Christian-Muslim Summit at the National Cathedral
Posted by rabbibrian on February 25, 2010
I apologize for not writing any posts over the past few weeks. It has been a challenging time and I hope now to resume posting once a week.
Next week I will be in Washington D.C. to participate as a Jewish observer to an exciting Christian – Muslim Summit at the National Cathedral. The goal of the Summit – the first of four such meetings – is to bring together religious and political leaders from Christianity and Islam as well as Eastern and Western nations to promote understanding and reconciliation between Islam and the West, and to encourage religious leaders to continue using their influence within governments to promote—and positively impact—peace and reconciliation efforts worldwide. Most of the meetings will not be public, but the Summit ends with a public dialogue on Wednesday night. You can participate in the dialogue by watching it online via a live web cast from the National Cathedral’s web site.
Rabbi David Saperstein, of the Religious Action Center of Reform Judaism, and I, will be the two Jewish observers to this Summit. I am honored to be granted this opportunity to witness a critical dialogue between Christian and Muslim leaders and to be part of this initiative to build joint interfaith efforts to promote peace and justice. Over the past year, since I left Rabbis for Human Rights -North America, I have devoted much of my energy to doing justice and human rights work in an interfaith context. I participated in a meeting of Christian leaders last year at the Carter Center, spoke at the national convention of the Islamic Society of North America, travelled in an interfaith delegation to Egypt and Qatar, and participated in the launching of the Palestine Kairos Document in Bethlehem in December. Although Taanit Tzedek – Jewish Fast for Gaza is initiated by rabbis, it is an interfaith effort. The goal of my work is to build relationships with Christians and Muslims in America so that we can work together as American citizens on issues of peace and human rights in Israel/Palestine.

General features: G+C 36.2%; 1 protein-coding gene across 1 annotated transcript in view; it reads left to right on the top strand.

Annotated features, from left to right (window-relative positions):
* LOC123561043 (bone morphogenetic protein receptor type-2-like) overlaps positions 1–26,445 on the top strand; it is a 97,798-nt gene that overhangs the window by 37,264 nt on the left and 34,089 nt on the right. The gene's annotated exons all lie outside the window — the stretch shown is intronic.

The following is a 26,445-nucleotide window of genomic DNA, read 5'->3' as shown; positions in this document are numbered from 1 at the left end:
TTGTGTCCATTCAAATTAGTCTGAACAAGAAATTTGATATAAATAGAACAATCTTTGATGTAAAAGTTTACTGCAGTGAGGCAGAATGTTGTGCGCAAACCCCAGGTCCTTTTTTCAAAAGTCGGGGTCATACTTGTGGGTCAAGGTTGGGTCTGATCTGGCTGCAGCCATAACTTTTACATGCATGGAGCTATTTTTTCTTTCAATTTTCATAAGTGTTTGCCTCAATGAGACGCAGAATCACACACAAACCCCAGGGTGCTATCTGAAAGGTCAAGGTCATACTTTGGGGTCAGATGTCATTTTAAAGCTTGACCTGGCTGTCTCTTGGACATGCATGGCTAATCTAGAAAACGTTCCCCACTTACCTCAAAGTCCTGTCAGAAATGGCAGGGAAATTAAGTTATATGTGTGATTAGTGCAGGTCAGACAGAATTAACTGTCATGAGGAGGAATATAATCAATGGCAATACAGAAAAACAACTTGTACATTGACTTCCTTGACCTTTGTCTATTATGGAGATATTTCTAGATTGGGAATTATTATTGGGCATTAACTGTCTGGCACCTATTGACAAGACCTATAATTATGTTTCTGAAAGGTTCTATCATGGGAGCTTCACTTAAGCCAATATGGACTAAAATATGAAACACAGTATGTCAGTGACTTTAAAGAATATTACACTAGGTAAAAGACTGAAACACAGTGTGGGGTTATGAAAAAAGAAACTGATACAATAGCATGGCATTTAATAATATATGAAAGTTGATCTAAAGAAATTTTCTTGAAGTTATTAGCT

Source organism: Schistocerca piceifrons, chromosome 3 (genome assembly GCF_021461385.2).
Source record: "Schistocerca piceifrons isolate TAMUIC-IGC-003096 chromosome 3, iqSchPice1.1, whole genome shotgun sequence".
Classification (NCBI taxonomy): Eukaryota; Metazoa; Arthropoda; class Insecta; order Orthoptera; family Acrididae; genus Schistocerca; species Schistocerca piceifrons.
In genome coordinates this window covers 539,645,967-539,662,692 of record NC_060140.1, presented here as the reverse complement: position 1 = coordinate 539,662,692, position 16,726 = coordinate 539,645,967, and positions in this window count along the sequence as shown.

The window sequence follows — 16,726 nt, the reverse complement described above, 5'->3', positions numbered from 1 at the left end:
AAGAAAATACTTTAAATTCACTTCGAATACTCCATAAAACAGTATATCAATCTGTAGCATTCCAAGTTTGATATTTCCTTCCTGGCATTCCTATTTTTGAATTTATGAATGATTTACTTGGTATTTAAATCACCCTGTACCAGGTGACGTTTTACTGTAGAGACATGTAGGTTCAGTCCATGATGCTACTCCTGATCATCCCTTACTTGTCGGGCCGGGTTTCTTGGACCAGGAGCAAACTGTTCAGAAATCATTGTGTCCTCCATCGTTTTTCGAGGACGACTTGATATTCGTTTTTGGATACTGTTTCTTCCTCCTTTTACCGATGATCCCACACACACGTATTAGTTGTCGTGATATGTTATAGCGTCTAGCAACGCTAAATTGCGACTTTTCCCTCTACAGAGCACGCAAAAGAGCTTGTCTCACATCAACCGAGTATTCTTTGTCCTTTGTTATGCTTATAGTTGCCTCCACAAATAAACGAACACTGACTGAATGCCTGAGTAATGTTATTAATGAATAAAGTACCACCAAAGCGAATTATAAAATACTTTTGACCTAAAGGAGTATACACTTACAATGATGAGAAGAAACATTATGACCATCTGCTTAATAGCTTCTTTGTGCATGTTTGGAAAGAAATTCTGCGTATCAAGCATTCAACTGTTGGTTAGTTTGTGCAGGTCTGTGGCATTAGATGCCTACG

Participants in the Summit were asked to submit a speech or article they have written on issues related to the goals of the Summit. I edited a short talk I presented at the meeting of Christian leaders at the Carter Center last year related to the possibility of Christians, Muslims and Jews joining together as advocates for peace. You can read the article entitled, “Jews, Christians and Muslims: Allies for Peace” here and I will also post it separately in my next blog post. I would love your feedback.